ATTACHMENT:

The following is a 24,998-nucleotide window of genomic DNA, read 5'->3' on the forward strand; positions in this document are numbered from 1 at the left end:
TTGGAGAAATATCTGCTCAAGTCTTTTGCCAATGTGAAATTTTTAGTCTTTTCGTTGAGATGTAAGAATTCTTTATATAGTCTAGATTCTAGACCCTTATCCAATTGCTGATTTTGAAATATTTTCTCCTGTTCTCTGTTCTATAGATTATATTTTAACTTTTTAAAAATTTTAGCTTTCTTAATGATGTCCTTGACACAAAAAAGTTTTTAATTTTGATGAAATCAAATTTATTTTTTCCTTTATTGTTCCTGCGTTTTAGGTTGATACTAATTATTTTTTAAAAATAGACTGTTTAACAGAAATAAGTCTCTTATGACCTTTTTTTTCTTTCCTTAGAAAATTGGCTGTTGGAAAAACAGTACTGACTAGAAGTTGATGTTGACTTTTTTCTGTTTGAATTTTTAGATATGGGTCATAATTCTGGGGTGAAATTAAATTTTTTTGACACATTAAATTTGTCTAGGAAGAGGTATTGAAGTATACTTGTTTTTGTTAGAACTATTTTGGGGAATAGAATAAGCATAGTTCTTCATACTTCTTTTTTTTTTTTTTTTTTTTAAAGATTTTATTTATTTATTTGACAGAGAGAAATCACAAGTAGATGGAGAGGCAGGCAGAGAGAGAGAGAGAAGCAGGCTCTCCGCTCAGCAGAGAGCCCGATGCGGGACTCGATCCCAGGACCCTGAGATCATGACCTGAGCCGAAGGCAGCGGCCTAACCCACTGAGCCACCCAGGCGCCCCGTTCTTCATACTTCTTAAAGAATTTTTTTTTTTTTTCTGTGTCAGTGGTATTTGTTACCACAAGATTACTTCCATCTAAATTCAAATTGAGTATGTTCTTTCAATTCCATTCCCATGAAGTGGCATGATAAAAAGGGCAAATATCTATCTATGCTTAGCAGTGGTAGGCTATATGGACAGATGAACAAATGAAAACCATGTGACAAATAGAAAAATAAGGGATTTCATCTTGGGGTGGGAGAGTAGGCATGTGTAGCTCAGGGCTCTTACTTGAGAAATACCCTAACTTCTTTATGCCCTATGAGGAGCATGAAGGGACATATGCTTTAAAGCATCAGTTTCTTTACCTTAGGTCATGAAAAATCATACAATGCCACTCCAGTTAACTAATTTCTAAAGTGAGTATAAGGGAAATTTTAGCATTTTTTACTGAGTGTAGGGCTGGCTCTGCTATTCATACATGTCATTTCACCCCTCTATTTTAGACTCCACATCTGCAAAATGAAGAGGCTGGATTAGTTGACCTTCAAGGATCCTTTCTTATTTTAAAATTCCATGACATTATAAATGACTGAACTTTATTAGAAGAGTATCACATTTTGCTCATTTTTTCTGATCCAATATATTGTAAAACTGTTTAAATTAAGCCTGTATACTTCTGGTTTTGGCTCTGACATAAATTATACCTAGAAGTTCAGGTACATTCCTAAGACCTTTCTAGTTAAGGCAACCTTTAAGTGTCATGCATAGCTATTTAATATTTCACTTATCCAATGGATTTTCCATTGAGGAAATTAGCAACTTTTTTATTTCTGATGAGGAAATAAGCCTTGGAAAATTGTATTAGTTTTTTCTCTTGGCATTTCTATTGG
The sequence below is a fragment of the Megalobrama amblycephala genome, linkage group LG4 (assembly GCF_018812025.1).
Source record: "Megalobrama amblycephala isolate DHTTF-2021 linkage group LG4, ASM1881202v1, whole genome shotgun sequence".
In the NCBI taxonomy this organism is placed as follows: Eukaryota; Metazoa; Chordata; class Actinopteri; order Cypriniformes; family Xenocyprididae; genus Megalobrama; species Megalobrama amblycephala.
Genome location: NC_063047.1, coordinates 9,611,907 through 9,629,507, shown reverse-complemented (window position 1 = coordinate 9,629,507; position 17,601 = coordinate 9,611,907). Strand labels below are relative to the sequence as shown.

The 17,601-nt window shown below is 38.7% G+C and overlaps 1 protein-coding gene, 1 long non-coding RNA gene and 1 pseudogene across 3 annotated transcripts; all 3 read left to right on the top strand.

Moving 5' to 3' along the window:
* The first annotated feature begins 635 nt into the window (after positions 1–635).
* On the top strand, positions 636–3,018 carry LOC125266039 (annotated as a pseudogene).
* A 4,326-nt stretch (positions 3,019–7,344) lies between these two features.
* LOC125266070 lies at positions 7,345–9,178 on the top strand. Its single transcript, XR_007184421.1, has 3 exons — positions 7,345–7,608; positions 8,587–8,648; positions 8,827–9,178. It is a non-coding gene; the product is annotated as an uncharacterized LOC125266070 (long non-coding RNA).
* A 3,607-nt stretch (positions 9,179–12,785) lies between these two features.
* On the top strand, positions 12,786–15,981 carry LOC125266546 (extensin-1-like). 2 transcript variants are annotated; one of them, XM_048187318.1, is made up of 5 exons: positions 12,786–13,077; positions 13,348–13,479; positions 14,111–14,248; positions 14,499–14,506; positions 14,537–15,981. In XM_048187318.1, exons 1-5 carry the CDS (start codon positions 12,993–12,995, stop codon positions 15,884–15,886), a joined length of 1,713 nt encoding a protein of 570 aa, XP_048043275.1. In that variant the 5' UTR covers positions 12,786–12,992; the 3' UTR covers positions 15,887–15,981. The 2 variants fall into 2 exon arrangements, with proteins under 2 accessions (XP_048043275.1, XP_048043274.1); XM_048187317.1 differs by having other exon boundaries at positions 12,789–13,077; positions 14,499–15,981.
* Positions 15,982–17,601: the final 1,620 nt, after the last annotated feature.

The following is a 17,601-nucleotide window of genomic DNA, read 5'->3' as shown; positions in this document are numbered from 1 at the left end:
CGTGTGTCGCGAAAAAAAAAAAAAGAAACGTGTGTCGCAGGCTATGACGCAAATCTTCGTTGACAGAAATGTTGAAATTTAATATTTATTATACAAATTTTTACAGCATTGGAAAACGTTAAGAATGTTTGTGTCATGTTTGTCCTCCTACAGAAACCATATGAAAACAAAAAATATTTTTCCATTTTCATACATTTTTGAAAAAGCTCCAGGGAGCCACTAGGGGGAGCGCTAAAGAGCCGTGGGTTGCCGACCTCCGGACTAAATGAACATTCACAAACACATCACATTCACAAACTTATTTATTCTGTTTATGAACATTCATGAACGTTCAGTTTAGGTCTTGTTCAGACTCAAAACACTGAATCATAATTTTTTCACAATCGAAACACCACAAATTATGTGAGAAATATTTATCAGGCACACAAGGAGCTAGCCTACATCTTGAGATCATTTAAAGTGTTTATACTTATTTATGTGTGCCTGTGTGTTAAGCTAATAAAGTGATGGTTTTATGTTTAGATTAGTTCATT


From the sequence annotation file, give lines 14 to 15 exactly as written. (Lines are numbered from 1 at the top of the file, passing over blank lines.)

* On the top strand, positions 12,786–15,981 carry LOC125266546 (extensin-1-like). 2 transcript variants are annotated; one of them, XM_048187318.1, is made up of 5 exons: positions 12,786–13,077; positions 13,348–13,479; positions 14,111–14,248; positions 14,499–14,506; positions 14,537–15,981. In XM_048187318.1, exons 1-5 carry the CDS (start codon positions 12,993–12,995, stop codon positions 15,884–15,886), a joined length of 1,713 nt encoding a protein of 570 aa, XP_048043275.1. In that variant the 5' UTR covers positions 12,786–12,992; the 3' UTR covers positions 15,887–15,981. The 2 variants fall into 2 exon arrangements, with proteins under 2 accessions (XP_048043275.1, XP_048043274.1); XM_048187317.1 differs by having other exon boundaries at positions 12,789–13,077; positions 14,499–15,981.
* Positions 15,982–17,601: the final 1,620 nt, after the last annotated feature.